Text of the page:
I did, however, thankfully accept such an invitation, albeit not in the pick-up context. The Werribee Water Treatment wetlands are certainly worth the effort. More birds than you could poke a stick at!

The most critical infrastructure was in place:



You need to apply online for a permit. Unfortunately, one of the rules is that you aren’t allowed to drive  your tractor into the ponds – that nearly stopped the trip dead in its (the tractor’s) tracks. But we got over that disappointment, and having got the key, headed out past Werribee to Point Wilson, where the geographically misnamed wetlands are to be found. Despite the nature of the products here treated, toilet facilities are alluringly scarce – the one toilet, looking new – was closed due to a safety issue?

I reckon the ponds occupy about 20 square kilometres. Avalon airport is visible to the west from most of the wetlands. There is a hide on the edge of Port Phillip Bay. If you were going I would try to get there at mid to high tide, but this is an improvement not an issue.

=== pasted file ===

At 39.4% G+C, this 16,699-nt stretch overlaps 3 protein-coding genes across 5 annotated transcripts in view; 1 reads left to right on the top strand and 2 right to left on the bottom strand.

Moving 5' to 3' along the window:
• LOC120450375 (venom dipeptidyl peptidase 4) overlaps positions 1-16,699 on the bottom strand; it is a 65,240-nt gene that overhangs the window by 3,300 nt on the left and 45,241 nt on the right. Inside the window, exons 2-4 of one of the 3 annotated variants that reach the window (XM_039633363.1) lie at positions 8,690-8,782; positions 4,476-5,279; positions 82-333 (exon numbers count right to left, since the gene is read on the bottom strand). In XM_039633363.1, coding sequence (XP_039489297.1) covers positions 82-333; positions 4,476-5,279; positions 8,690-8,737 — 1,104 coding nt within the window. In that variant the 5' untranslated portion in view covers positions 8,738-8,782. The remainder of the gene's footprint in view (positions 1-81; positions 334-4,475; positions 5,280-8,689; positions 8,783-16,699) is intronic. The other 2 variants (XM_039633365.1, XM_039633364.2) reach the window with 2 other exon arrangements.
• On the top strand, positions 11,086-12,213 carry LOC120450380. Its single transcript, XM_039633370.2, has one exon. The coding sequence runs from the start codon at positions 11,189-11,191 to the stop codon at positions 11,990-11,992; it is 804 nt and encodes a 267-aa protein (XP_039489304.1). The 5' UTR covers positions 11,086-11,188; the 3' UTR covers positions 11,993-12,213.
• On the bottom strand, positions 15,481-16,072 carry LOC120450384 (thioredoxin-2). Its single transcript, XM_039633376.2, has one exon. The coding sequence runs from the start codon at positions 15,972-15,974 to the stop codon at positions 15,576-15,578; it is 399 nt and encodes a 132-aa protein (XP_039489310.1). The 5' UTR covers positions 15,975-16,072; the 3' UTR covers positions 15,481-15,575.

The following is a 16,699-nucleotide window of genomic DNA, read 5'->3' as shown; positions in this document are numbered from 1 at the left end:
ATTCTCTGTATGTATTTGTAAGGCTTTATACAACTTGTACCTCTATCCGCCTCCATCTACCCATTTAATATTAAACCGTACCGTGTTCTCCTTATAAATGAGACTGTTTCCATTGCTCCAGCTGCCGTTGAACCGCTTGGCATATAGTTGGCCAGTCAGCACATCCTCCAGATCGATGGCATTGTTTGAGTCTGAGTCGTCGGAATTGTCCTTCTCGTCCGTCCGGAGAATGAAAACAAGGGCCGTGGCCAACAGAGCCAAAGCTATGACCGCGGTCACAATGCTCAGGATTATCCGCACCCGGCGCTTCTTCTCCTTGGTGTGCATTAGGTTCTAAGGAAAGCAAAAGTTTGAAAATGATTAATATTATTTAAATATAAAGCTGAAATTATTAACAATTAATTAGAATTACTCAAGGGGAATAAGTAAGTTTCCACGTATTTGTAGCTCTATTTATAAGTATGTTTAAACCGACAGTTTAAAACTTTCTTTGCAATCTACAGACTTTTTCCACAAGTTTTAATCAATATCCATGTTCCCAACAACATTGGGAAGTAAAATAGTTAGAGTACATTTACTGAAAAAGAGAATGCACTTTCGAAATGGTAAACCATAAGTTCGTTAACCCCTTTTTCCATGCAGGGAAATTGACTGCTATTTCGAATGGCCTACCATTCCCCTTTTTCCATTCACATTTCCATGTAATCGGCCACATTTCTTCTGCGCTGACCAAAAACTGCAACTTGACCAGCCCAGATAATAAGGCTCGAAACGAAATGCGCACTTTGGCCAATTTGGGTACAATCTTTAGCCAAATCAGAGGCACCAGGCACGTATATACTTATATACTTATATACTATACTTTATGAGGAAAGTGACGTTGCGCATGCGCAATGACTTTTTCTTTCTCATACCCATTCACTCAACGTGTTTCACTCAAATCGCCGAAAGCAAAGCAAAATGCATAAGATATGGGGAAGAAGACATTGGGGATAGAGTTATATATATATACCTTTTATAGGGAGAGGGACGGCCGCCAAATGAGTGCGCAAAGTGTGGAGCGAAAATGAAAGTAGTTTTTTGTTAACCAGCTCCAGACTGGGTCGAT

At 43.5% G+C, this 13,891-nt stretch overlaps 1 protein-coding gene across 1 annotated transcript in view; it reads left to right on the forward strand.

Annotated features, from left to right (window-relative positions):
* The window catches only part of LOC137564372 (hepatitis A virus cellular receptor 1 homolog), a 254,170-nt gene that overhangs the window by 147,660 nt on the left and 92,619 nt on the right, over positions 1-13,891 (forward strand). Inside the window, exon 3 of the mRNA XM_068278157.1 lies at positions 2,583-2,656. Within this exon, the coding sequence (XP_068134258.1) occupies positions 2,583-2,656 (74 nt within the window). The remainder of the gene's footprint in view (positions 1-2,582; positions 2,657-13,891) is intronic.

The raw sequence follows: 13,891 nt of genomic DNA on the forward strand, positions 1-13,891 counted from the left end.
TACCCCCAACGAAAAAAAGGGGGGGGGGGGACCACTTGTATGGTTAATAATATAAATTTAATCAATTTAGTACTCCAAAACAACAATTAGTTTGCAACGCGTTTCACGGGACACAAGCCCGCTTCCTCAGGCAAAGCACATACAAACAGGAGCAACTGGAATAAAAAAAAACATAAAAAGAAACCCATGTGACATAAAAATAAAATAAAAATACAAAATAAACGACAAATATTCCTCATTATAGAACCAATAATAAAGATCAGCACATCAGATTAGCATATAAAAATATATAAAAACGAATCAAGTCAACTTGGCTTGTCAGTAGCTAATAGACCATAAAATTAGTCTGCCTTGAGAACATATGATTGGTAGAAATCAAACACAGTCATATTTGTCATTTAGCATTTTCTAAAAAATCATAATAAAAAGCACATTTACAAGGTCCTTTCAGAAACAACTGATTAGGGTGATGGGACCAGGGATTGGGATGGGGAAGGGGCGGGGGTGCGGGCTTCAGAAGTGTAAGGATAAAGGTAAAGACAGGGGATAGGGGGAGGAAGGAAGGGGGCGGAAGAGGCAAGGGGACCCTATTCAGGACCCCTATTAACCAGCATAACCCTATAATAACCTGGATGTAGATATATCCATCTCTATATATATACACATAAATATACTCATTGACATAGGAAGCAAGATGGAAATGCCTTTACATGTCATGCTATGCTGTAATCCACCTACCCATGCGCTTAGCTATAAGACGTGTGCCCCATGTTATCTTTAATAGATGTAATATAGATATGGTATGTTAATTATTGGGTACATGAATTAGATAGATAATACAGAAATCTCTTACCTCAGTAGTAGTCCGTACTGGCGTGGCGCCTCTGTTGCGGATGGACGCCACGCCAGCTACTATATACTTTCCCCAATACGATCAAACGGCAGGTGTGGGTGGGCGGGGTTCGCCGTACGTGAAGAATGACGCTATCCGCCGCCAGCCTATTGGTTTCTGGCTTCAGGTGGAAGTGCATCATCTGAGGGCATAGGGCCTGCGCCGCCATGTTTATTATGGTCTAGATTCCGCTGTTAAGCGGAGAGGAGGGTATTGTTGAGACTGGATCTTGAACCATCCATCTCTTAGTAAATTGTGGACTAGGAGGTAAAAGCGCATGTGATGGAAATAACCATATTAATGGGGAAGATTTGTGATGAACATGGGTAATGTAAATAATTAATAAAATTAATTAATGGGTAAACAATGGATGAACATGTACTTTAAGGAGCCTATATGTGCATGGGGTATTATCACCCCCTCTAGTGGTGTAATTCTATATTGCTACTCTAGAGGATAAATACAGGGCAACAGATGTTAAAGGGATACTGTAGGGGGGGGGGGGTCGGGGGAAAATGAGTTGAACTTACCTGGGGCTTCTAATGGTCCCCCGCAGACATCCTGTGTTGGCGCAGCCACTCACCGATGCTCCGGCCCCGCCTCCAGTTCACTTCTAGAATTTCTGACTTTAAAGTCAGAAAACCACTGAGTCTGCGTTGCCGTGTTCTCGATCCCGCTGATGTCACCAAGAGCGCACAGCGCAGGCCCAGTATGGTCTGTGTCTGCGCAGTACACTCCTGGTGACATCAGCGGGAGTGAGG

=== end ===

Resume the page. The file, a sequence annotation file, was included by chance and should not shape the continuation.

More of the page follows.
Cattle grazing and cornfields exist within the area. Black Kites (identifiable by the bit (B for black) missing in the tail ie a concave end to the tail, are plentiful in the dry fields in the middle.



I didn’t know Brolgas came this far south:

There were thousands of Australian Shelducks, with some close couples apparently:

IMG_0491My first sighting of Red-necked Avocet was followed by sightings of hundreds of them:

Whilst I did see an occasional Sharp-tailed Sandpiper on the north coast of New South Wales, there were hundreds here:

IMG_0343I had also never seen the Glossy Ibis before – further north there are the Sacred (Australian) and Straw-necked:


No Straw-necked Ibis evident, but the Sacred (Australian) was:

IMG_0545The Yellow-billed Spoonbill and the Little Pied Cormorant seemed quite at home with the Glossy Ibis:

The usual suspects were also about, the Eastern Great Egret (non-breeding –  the dark shading on the bill is longer when breeding), and the White-faced Heron:

And amongst the usual suspects were hundreds of Black Swan:

IMG_0351Whilst I have seen lots of Black-winged Stilts, I have certainly never seen so many in one place:

It was also my first sighting of the White-fronted Chat:

As always it is worth checking the apparently amorphous duck population carefully. Lots of Pink-eared ducks about:


Lastly, and identified by my knowledgeable advisor, the Golden-headed Cisticola and Australasian Pipit.


What an extraordinary place!

Michael Monaghan

February 26, 2019